This house, which was built almost 300 years ago, close to an uninhabited hamlet surrounded by woods and green pastures, would make, after some updating work, a magnificent pied-à-terre for those looking for an out-of-sight rural setting, away from the hustle and bustle of cities.
The HouseBuilt in stone with rendered façade walls, you enter the North-South-facing cottage through a central solid wood door, surrounded by cut granite blocks, into a landing (64 ½ ft²) with to its right a living room (204 ½ ft²) with a part concrete, part solid varnished chestnut parquet floor (over the cellar). A false ceiling (height of 9’4”) hides what will most likely be very beautiful beams, similar to those visible in the neighbouring dining room. The room, simply furnished, has an open fireplace, several built-in cupboards, and a secondary entrance door. Behind, a North-facing bedroom (97ft²) with chestnut floors, built-in wardrobe, as well as a small shower cubicle and a washbasin. The window gives you to admire the garden at the back and the hedged valley below.
From the living room, a third door leads to the small, very simple kitchen (54ft²), typically found in holiday homes. Its fittings consist of a wall-hung sink, a tiny worktop, a washing machine, a cooker, a small fridge, and a wall storage unit. Hot water comes from a gas water heater powered by a propane tank located in the cellar below. A glass door opens out to the garden behind the house. Adjacent to the kitchen, a cloakroom (21 ½ ft²) with a washbasin, WC, and storage cupboard. A second door connects the kitchen to the entrance landing.
To the left of the entrance, the dining room (226ft²) lies partly above the cellar. It has an open fireplace, fitted wall cupboards and large exposed ceiling beams. Behind this room, another small bedroom (86ft²) with a window to the garden. The stairs leading to the cellar are next to the entrance landing, and so is the staircase to the 1st floor.
The attic consists of two main areas separated by a wood-partitioned landing with a small roof window. The left-hand side attic, located above the dining room, houses a basic plank-walled bedroom (perfect in summer) of 118ft². The floor in wide oak planks partly testifies to the old age of the house. There is a 710ft² usable area in order to create a living space. Two dormers in the roof give the house a certain cachet.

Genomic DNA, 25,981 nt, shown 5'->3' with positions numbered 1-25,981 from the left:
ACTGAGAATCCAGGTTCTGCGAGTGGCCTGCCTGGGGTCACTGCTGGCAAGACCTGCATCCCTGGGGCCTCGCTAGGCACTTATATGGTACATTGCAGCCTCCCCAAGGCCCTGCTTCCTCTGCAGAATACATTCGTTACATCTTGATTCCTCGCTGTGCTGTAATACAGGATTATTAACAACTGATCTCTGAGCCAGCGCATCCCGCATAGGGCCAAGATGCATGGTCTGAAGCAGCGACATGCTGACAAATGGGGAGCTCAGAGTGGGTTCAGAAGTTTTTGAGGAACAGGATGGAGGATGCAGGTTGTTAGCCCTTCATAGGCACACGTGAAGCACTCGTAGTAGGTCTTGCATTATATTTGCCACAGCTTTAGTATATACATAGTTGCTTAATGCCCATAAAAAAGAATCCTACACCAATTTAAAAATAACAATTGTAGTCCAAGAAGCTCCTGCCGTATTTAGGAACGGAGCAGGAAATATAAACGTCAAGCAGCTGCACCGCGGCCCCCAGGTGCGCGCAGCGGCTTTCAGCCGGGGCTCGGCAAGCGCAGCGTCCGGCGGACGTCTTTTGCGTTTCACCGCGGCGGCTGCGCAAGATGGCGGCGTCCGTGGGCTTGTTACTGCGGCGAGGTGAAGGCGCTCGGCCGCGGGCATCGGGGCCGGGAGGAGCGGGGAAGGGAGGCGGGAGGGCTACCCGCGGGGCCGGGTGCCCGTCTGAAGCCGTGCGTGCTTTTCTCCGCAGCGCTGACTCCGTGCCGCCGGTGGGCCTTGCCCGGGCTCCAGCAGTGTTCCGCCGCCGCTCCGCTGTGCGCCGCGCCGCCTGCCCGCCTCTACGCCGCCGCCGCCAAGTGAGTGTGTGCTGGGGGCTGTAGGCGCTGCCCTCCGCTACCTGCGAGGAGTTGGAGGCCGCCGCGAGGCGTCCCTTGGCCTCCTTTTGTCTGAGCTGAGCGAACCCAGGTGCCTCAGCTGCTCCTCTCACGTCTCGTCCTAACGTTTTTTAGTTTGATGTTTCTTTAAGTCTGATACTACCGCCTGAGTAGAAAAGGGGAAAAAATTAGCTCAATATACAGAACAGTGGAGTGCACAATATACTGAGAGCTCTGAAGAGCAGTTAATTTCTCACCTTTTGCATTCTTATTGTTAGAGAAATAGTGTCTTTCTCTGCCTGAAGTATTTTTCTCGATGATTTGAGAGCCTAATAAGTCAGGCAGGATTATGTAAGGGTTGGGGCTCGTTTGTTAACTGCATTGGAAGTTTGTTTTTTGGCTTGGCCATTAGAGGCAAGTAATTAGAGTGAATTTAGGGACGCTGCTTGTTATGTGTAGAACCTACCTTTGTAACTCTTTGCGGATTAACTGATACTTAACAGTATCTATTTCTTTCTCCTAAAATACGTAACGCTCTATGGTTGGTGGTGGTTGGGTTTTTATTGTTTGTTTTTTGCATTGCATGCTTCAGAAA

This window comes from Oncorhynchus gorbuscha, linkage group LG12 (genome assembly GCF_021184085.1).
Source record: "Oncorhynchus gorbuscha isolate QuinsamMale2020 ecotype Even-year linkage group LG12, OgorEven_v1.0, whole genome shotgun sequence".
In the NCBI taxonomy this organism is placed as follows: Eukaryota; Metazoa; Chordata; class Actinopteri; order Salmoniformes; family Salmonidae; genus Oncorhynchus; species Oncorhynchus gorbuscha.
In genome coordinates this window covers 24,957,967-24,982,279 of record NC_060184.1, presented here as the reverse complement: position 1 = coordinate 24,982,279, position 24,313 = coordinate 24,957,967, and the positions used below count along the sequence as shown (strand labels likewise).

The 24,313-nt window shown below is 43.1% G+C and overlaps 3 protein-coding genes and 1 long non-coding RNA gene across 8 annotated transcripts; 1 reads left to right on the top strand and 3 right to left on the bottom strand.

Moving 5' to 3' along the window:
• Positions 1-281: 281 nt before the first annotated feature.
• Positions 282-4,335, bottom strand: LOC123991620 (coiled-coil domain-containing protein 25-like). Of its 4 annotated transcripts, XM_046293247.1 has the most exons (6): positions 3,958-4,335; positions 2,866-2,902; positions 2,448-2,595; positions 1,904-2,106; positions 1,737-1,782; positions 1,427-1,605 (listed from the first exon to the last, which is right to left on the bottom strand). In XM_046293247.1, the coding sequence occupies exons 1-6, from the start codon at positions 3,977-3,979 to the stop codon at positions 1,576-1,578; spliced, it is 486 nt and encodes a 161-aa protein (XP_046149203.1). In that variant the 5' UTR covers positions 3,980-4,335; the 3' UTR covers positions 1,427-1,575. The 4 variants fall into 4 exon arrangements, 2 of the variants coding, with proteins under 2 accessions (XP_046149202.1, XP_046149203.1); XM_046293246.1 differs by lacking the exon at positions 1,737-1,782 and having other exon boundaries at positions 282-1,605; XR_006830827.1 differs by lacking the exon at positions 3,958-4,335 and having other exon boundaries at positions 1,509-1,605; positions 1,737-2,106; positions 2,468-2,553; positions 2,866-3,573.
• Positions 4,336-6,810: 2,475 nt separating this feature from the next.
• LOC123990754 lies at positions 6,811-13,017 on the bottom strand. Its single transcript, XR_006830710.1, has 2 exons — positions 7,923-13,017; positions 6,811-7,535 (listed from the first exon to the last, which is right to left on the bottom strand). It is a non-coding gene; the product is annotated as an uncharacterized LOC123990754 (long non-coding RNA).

Attached to the house, an old bread oven, which chimney has been missing since the last renovation of the roof. It has a bakery, useful to store some belongings and tools.
In its current state, this house can be used immediately as a holiday home, in the warmer months of the year, if you like Spartan comfort! Most will want to modernize it, while taking care to retain its old charm, so that they can use it all year round or to make it their main residence. Everything works, but modern comfort is not quite there yet. A good surprise is that there is a septic tank, even if it needs to be brought up to regulations.
The GardenIt is not huge, but a surprisingly good size with its 39.000ft² (close to an acre). The access path, not really visible since in lawn, is part of the land. It starts from the small hamlet road to run gently down to the front of the house. The land has a grassy part and a wooded part. The West and North-facing garden (behind) of the house is surrounded by a low drystone wall. There is a well with an old cast iron hand pump which most likely has water, but it is not pumped, nor used by the owners.
The place and its accessYou are part of the village of Saint Germain les Belles, less than 10 minutes from the village centre, its amenities, and services. The hamlet, from which the house is set back, is not inhabited, but the buildings are used for agricultural purposes by a local farmer with all the accompanying junk
The road passing through the middle of the hamlet is very small and rarely used and therefore the place is very quiet. Limoges’s centre is half an hour away by car and by train (St Germain les Belles station). Bellegarde International Airport is 40 minutes away.
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Information on the environmental risks of the village of this property is available at https://www.georisques.gouv.fr
Energy rating certificate
The houseinthelimousin.com website is the English-language website of the Agence Franco Hollandaise office. The team consists of the Dutch Inge and Jeroen van der Ziel and the Frenchman Didier Schmitt.